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  1. #1
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    Language settings for Russian website

    Hello there, it's the first time that I'm going to do a small site in Russian (a translation of an existing English site). I've trawled the Internet for a definitive answer on what the language settings have to be in the HTML code, but I'm not so sure now...

    I think that I need:

    <META http-equiv="content-type" content="text/html; charset=utf-8">

    Do I also need:
    <html lang="ru">
    If so, what exactly does this do?
    I've never put <html lang="en"> in any of my English sites...

    Many thanks

  2. #2
    SitePoint Author silver trophybronze trophy

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    Quote Originally Posted by spirelli View Post
    I think that I need:
    <META http-equiv="content-type" content="text/html; charset=utf-8">
    This is only correct if you save your HTML files with a UTF-8 encoding. It will be ignored if your web server sends the encoding information in the real Content-Type HTTP header.


    Quote Originally Posted by spirelli View Post
    Do I also need:
    <html lang="ru">
    If so, what exactly does this do?
    It declares that the natural language of the document is Russian. Yes, you should definitely use this attribute.

    Quote Originally Posted by spirelli View Post
    I've never put <html lang="en"> in any of my English sites...
    You should! It can be used by screen readers to select the correct synthesizer library, and it is also used by search engines to classify your content so that users can search for pages in a particular language.
    Birnam wood is come to Dunsinane

  3. #3
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    Many thanks.

    I've also seen:
    <meta http-equiv="Content-Type" content="text/html; charset=windows-1251">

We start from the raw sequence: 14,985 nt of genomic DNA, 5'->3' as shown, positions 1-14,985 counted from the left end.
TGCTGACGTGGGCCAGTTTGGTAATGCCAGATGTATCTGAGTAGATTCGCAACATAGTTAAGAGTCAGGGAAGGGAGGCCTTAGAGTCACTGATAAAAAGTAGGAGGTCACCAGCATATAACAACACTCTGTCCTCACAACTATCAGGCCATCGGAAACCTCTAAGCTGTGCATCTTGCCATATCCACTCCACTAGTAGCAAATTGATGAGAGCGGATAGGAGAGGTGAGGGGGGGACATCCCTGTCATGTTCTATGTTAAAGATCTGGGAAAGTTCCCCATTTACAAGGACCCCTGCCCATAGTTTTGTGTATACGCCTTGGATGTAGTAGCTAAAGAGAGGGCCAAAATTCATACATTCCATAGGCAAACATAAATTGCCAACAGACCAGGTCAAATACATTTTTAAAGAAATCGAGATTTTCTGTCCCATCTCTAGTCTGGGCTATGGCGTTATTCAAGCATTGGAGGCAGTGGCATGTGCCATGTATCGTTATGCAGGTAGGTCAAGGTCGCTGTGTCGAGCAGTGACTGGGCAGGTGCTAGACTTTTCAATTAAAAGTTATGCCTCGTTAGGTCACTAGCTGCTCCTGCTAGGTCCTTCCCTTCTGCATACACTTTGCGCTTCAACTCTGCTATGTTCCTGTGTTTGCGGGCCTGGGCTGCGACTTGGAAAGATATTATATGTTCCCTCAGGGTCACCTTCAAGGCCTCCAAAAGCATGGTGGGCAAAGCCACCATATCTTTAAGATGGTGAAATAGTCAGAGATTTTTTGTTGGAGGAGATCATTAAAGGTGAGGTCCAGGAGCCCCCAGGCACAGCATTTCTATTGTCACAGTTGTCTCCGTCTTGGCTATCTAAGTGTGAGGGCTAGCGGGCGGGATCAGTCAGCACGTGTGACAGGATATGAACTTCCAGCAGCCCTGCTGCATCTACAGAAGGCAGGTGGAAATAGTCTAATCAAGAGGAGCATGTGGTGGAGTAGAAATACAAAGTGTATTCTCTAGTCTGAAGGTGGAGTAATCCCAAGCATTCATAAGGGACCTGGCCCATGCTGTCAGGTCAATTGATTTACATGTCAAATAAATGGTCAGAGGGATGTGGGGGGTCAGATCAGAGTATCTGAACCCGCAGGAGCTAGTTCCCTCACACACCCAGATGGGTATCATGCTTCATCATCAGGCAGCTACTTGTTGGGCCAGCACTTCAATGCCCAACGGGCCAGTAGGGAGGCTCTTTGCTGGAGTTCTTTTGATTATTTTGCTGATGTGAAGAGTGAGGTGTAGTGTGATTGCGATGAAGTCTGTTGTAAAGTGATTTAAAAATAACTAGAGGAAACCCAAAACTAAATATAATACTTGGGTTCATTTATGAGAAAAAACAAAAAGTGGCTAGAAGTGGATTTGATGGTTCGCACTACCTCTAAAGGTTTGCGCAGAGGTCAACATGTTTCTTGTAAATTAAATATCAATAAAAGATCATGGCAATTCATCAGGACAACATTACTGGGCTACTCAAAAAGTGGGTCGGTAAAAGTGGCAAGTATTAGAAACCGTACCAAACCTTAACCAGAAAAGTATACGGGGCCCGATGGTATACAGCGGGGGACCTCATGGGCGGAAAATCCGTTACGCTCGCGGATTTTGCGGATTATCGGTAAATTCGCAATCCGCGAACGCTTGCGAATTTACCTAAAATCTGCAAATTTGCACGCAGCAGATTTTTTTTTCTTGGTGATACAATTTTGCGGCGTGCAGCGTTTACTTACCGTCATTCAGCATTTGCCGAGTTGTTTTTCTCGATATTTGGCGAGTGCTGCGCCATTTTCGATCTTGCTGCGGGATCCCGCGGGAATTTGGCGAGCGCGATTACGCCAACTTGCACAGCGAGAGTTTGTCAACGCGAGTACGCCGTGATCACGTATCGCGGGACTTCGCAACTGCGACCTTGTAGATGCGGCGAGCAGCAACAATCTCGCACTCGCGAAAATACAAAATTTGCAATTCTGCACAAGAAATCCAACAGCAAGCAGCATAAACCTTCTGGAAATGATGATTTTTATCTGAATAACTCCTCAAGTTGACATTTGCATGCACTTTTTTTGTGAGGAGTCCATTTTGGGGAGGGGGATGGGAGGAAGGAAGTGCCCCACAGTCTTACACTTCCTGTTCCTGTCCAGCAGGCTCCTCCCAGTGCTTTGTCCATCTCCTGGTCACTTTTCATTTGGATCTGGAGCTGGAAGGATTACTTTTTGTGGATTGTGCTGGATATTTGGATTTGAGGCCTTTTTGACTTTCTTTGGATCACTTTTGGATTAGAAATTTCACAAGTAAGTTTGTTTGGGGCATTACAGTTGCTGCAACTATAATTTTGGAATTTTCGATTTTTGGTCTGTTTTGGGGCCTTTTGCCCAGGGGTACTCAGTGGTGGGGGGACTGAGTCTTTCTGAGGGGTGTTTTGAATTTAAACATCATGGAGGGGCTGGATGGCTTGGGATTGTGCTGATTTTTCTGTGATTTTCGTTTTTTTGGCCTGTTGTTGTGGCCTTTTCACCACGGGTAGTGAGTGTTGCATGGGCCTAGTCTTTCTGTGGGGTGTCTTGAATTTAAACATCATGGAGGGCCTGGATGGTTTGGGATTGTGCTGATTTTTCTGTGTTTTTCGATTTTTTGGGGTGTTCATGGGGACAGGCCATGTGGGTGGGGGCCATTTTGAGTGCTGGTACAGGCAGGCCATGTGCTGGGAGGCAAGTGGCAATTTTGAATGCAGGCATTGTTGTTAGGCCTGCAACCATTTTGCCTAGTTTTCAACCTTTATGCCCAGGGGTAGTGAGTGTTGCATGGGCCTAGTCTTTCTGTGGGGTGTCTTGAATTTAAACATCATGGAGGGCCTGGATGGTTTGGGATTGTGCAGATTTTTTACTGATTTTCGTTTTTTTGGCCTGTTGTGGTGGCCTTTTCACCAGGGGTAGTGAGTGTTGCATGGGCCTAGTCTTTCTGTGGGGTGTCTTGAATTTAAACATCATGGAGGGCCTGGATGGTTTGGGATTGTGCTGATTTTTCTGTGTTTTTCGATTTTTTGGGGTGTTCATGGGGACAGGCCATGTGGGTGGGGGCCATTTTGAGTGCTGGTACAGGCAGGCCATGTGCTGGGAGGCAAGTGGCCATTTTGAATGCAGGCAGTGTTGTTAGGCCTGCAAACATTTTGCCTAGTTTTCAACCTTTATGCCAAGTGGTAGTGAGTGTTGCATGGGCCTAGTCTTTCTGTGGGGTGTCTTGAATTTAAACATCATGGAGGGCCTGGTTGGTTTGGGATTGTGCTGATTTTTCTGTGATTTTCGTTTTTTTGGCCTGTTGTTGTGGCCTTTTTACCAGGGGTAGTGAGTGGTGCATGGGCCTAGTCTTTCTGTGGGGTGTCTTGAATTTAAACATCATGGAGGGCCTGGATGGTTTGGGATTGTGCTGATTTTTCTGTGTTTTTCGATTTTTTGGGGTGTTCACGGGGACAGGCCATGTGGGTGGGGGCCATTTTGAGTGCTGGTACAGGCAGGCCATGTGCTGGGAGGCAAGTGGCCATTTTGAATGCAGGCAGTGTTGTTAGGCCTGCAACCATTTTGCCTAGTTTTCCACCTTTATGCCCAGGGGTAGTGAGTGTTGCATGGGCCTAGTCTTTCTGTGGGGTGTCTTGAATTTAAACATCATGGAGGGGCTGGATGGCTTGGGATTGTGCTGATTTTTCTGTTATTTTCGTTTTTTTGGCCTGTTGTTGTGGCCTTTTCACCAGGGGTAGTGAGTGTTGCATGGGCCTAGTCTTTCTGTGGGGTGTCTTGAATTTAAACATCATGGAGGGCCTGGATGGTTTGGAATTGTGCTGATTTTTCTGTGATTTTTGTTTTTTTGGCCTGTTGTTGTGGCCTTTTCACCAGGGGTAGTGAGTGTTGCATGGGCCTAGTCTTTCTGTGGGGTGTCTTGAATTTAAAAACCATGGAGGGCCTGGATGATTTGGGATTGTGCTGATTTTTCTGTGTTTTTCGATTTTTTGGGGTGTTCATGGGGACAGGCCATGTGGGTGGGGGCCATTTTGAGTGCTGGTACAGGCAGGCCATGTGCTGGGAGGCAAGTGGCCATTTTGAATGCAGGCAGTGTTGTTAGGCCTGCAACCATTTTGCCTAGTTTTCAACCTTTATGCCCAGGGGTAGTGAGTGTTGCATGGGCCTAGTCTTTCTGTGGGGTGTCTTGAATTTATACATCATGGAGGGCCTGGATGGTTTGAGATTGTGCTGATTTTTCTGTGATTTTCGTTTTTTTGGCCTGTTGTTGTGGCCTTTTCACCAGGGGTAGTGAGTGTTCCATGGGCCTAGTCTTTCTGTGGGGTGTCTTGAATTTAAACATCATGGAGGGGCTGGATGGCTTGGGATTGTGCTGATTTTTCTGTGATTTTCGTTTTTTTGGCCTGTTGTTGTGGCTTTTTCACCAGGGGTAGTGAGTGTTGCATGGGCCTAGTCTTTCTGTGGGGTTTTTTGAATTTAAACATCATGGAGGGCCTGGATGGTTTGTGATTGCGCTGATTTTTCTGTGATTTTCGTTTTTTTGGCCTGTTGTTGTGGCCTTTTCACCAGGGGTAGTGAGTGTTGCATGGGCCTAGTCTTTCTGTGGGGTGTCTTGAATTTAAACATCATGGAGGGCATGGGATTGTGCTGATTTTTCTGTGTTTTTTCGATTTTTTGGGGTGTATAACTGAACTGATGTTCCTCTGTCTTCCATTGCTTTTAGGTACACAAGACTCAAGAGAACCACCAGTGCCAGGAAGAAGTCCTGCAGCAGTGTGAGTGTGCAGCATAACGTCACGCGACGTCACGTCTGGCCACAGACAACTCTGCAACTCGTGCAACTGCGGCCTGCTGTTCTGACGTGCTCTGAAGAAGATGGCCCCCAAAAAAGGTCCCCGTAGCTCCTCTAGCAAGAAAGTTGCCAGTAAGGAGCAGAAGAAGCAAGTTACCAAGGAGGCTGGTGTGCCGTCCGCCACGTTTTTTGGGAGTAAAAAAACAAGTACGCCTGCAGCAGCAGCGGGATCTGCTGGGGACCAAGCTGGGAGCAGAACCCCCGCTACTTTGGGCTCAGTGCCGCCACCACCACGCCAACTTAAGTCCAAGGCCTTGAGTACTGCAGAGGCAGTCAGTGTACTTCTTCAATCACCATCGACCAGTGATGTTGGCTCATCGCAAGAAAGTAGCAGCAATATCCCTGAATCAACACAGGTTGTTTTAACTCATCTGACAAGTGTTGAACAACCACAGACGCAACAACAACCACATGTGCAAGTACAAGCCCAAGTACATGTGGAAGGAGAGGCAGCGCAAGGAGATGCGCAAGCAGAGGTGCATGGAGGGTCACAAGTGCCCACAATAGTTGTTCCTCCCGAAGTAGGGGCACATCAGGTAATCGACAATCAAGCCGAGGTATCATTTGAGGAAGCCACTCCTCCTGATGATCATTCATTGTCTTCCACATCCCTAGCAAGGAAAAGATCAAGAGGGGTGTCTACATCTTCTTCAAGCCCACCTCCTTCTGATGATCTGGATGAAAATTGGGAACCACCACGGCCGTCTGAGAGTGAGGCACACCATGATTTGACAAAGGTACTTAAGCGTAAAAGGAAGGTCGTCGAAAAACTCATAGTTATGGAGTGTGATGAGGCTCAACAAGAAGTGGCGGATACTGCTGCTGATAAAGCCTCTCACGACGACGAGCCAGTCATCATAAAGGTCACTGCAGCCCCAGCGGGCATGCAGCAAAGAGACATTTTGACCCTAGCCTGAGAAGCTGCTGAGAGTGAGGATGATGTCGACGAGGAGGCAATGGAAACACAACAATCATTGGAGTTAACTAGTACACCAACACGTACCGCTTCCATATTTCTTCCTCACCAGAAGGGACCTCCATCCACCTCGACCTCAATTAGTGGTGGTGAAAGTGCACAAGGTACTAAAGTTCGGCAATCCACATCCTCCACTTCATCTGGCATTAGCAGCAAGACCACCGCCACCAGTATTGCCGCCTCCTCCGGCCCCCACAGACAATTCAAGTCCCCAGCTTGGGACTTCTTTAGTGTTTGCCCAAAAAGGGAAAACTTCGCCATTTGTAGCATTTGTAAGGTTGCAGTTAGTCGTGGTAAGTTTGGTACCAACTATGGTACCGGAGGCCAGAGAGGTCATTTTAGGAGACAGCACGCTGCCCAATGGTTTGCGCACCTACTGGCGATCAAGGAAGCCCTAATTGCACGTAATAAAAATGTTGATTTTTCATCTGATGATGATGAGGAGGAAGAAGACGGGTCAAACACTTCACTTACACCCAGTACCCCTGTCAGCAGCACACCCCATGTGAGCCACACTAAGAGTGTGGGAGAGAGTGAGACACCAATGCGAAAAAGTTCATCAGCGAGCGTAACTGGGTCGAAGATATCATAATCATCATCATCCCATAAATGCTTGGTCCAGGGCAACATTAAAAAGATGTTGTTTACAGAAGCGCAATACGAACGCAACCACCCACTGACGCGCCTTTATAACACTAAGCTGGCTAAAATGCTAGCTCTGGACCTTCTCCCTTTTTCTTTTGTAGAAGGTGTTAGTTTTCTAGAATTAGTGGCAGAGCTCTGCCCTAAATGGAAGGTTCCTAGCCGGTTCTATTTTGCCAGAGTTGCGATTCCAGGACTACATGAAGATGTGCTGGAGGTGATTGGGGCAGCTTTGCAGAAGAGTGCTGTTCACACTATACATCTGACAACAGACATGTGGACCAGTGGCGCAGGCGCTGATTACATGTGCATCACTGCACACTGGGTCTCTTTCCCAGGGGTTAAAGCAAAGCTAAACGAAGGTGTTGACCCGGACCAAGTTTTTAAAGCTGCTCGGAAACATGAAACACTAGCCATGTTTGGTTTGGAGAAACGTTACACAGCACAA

What's the difference to the utf-8? Which one should I use?
    Thanks!

  4. #4
    om nom nom nom Stomme poes's Avatar
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    With the windows charset, any characters outside that win-1251 range you want to put on your web site will look like a big ugly box with four squirlies in it (that's what FF shows anyway) while Safari has a little boxie with a ? and other browsers just have the ? and someone has a black diamond with a ? in it. And we don't all have a Windows machine so we don't all have whatever all Windows has in its charset.
    Though as I understand it the windows charset is mostly ASCII which is a subset of utf-8 characters-- utf-8 will just recognise more characters and utf-8 covers cyrillic (what you're using) Greek and the slavic letters with the thingies on the s's : )

    Although Tommy is "ru" the right one? I might be confusing it with something else but I thought the russian would be the py? Or рф?

    *edit n/m, it's "ru"

    *edit2 you may also want to have a meta tag with the language as well. I've heard filthy rumours that some user agents look at the lang attribute on the html tag (like you have) but that others only look for the meta tag. To cover my butt on my sites I've had this (excuse the XHTML, legacy):
    Code:
    <!DOCTYPE html PUBLIC "-//W3C//DTD XHTML 1.0 Strict//EN"
      "http://www.w3.org/TR/xhtml1/DTD/xhtml1-strict.dtd">
    <html xmlns="http://www.w3.org/1999/xhtml" xml:lang="nl" lang="nl">
      <head>
        <meta http-equiv="Content-Type" content="text/html; charset=utf-8" />
        <meta http-equiv="content-language" content="nl" />
       <title>Verzekering</title>
    I put it and the charset meta before the title cause my titles are (usually) also Dutch.
    As my copy of JAWS has Finnish and two sorts of English, but no Dutch, I can attest to the difficulty listening to a language pronounced really wrong. Even when you can see and read where you are, you have trouble following : ( I actually have to translate my forms into English to check functionality : (

  5. #5
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    Quote Originally Posted by spirelli View Post
    What's the difference to the utf-8?
    UTF-8 is an international standard that allows you to use literal characters for any Unicode character. You won't need any entity references (like &hellip;) or numeric character references (like &#38;#8230;).

    Windows-1251 is a Microsoft-specific encoding based on – but not equivalent to – the standard ISO 8859-5. It only allows a small number of characters (about 220) to be represented literally. For anything else you need to use entity references or NCRs.

    Quote Originally Posted by spirelli View Post
    Which one should I use?
    If at all possible, use UTF-8. If not, use ISO 8859-5 rather than the proprietary Microsoft encoding.
    Birnam wood is come to Dunsinane


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